The US should stop threatening Saudi Arabia over high oil prices and find other ways to resolve the problem, the Türkiye foreign minister said on Friday.
The Organization of the Petroleum Exporting Countries (OPEC), of which Riyadh is a de facto leader, agreed to slash oil production in early October, angering Washington, which had repeatedly urged the group to instead boost output.
“The bullying against Saudi Arabia is inappropriate. We are going through similar challenges in energy prices but we don’t threaten anyone,” Mevlut Cavusoglu said.
Speaking in the city of Mersin, southern Türkiye, Cavusoglu said it’s acceptable for the US to criticize OPEC+, a grouping of the major oil producers including Russia and Saudi Arabia, for cutting production, but cautioned Washington that threatening Riyadh is “not right”.
The minister went on to hint that skyrocketing oil prices, which are a major concern for the US, stem from Washington’s own policies.
“You cannot resolve this issue by only threatening a country. You should allow oil producers back in production,” he noted, referring to the embargoes Washington has imposed on Iran and Venezuela.
Cavusoglu urged the US to “remove these sanctions”, arguing: “If you want oil prices to drop, remove the embargoes on the countries that will offer their products to the market.”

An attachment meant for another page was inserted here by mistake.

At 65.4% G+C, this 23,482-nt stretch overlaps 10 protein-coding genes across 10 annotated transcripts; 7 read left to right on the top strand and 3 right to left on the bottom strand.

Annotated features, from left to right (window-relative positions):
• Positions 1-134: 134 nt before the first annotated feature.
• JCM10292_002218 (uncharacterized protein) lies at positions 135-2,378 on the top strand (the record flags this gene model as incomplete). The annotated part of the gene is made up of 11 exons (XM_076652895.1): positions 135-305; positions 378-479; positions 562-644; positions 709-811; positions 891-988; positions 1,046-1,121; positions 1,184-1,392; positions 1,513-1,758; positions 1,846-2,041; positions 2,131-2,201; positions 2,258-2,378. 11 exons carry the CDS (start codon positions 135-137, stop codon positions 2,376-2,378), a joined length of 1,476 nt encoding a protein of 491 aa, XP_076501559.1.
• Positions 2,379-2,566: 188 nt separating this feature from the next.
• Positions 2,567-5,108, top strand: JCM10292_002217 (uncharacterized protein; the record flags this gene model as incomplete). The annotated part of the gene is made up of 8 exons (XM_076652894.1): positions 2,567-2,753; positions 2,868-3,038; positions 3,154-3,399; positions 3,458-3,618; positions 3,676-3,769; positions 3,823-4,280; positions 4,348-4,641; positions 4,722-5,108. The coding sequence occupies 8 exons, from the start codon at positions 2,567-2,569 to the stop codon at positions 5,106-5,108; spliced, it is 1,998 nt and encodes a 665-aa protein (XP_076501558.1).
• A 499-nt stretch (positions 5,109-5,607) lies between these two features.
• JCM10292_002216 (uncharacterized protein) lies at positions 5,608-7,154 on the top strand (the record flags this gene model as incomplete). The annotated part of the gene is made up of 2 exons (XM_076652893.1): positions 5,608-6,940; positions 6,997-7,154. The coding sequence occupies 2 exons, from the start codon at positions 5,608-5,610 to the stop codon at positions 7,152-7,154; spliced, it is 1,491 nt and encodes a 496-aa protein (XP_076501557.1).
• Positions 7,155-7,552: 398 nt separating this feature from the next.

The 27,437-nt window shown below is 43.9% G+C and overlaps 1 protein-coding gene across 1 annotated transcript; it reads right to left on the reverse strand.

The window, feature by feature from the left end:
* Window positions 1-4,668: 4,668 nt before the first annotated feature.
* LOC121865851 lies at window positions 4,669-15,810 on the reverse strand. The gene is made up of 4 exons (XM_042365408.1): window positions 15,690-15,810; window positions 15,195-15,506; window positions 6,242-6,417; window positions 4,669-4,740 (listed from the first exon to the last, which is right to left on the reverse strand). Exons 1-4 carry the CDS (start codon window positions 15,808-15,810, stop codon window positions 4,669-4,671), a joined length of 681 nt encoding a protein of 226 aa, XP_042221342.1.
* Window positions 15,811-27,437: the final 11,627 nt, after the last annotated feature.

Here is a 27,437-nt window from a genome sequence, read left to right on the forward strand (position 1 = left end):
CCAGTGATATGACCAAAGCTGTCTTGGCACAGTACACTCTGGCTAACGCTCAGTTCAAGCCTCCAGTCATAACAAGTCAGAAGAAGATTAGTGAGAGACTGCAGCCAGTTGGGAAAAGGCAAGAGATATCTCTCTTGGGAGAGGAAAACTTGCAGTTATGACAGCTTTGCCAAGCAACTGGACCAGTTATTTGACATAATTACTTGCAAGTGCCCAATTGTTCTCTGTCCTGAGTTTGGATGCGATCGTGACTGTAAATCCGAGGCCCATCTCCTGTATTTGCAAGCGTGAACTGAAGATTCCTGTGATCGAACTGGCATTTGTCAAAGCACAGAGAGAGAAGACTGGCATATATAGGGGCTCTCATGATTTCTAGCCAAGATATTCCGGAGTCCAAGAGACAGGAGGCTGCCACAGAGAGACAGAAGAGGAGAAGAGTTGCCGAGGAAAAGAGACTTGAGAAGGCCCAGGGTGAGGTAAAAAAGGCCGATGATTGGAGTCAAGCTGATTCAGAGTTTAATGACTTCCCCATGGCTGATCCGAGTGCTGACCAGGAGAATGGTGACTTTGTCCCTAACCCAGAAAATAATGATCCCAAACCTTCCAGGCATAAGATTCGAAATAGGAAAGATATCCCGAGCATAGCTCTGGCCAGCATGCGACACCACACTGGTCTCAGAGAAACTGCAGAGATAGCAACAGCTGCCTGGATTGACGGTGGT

Earlier this month, OPEC+ agreed to cut oil production by two million barrels per day, defying calls from the US to pump more, in a bid to lower prices. Following the announcement, Karine Jean-Pierre, press secretary of US President Joe Biden, claimed the Saudis are “certainly aligning themselves with Russia.”
Saudi Arabia insists the decision was “based purely on economic considerations that take into account maintaining balance of supply and demand in the oil markets.” The kingdoms’s defense minister said he and other top officials were “astonished” by accusations of Riyadh siding with Russia.
Following the oil cut, US Democratic Senator Bob Menendez, who chairs the Foreign Relations Committee, went so far as to demand the US “freeze all aspects” of its cooperation with Saudi Arabia, with other US officials voicing a similar view.
Biden’s national security adviser, Jake Sullivan, confirmed on Sunday that President Biden would act “methodically” to re-evaluate the US relationship with Saudi Arabia. The administration has been threatening to “reassess” the partnership since the price cut was announced. However, while the president warned there would be “some consequences” for the Saudis, no specific measures have been publicly revealed.